Was this osteo diagnosis made with x-ray confirmation, or just clinical judgment? If you actually have spurs or joint narrowing, and stretching helped you with pain and function, that would be a very strong recommendation for stretching.

Ha
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Old 06-02-2011, 03:04 PM   #8
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Was this osteo diagnosis made with x-ray confirmation, or just clinical judgment? If you actually have spurs or joint narrowing, and stretching helped you with pain and function, that would be a very strong recommendation for stretching.

Ha
Yes, it was made with x-ray confirmation after I went to a highly regarded rheumatologist for knee/hip/back joint pain, and consequently I was put on Celebrex for several years (until I decided I would rather hurt than risk taking it any longer). At the time I was in SO much pain that I couldn't believe that it was just osteoarthritis and insisted that he check for rheumatoid arthritis, but I didn't have the latter. My memory of the details of the x-rays are fuzzy, but I clearly remember that he said I had osteoarthritic degeneration and that was the cause of my pain.

I don't recall anything about spurs or joint narrowing, but just osteoarthritic degeneration of the spine and probably elsewhere. This was diagnosed in the year 2000.

I'm not saying that stretching cures osteoarthritis - - but just that the pain I reported to my rheumatologist was assigned to it and apparently my osteoarthritis was not the culprit (yet). Maybe some day I will have more pain from arthritis but I think that my doctor and I were both assigning a lot more to it than it was really responsible for. Lack of flexibility and tightening of tissues apparently resulted in considerable yanking and pulling of tissues during normal activies, and I believe that resulted in the extreme pain that I was feeling.

By the way, no stretching routine that I had tried at home made the slightest bit of difference in reducing my pain. The stretching station at my gym did. I don't know why, except that it was more convenient and makes stretching easier to do correctly and regularly. I probably do more stretches for a lot longer at the gym (about ten minutes there), than I ever did at home.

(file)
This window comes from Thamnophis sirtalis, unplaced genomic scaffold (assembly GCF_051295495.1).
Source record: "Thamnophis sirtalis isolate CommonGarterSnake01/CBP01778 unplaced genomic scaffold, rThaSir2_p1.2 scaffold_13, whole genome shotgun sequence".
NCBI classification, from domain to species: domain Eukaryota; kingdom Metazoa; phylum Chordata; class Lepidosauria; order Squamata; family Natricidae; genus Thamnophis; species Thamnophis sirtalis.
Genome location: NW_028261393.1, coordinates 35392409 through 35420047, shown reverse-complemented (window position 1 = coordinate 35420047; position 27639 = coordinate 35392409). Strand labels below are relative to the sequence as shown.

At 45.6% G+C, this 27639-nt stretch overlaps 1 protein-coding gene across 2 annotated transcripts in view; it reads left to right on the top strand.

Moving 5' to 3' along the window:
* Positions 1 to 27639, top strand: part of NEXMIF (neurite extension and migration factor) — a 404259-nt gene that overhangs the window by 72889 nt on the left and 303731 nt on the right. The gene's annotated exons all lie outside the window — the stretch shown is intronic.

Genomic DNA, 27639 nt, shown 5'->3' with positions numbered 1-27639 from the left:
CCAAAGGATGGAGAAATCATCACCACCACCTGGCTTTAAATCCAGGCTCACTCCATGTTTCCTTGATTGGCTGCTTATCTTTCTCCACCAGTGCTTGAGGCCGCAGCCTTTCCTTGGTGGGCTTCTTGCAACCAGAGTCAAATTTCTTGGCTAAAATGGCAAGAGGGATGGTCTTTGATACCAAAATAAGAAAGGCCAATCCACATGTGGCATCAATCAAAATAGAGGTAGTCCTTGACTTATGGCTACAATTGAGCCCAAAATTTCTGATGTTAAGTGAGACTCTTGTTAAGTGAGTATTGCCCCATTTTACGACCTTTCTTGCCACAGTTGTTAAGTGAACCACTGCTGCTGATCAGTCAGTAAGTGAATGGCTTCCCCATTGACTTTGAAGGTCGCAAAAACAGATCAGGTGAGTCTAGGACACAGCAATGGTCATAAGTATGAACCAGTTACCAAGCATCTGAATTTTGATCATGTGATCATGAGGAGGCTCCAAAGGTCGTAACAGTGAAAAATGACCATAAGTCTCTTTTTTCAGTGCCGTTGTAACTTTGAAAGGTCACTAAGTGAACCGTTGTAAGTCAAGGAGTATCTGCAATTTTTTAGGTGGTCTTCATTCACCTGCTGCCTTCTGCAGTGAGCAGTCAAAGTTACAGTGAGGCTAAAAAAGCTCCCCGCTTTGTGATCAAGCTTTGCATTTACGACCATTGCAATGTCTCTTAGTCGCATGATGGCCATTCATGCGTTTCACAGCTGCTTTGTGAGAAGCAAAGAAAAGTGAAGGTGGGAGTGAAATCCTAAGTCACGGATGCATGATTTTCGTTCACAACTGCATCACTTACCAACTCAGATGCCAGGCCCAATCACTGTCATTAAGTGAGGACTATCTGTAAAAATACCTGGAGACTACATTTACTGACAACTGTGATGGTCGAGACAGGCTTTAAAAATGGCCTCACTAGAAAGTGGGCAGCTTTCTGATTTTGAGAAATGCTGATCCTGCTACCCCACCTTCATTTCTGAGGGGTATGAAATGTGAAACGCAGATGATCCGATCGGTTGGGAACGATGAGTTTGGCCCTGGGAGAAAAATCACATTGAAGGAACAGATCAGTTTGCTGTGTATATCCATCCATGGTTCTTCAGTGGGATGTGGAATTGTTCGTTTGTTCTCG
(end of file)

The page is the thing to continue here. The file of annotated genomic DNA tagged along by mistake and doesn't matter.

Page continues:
Something to consider is that even if I am full of hogwash, if someone already belongs to a gym and experiences large joint pain then using the stretching station to see if it helps, isn't going to be a huge inconvenience.
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Old 06-02-2011, 03:30 PM   #9
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By the way, no stretching routine that I had tried at home made the slightest bit of difference in reducing my pain. The stretching station at my gym did. I don't know why, except that it was more convenient and makes stretching easier to do correctly and regularly. I probably do more stretches for a lot longer at the gym (about ten minutes there), than I ever did at home.

Something to consider is that even if I am full of hogwash, if someone already belongs to a gym and experiences large joint pain then using the stretching station to see if it helps, isn't going to be a huge inconvenience.
I definitely do not think that you are full of hogwash. You seem to always be a careful reporter. I have always slighted stretching, believing that it was just wasted time, but I will try it. I am not sure what a stretching station is, but my gym has kind of a chair that you put into different postions, and it seems to really put a stretch on different muscle groups.

I have modest joint narrowing in one hip, likely started from an old injury, and obvious (with X-ray) arthritic changes along my spine, but it is mostly the hip that hurts, not always but often enough. Only occasionally does it bother me enough to take ibu.

Ha
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Old 06-02-2011, 03:55 PM   #10
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Thank you for thinking I am not full of hogwash! I assure you that sometimes I am pretty far off the mark, but I do try so your remark is appreciated.

Ah, here's the one at my gym. Except, the one at my gym is black, not red. It is about 10' long, I would guess. It is so busy that we have two at my gym. In this photo, you can see the little signs at each station explaining and diagramming what to do.
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File Type: jpg keiser-stretch.jpg (22.4 KB, 291 views)
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Old 06-02-2011, 04:11 PM   #11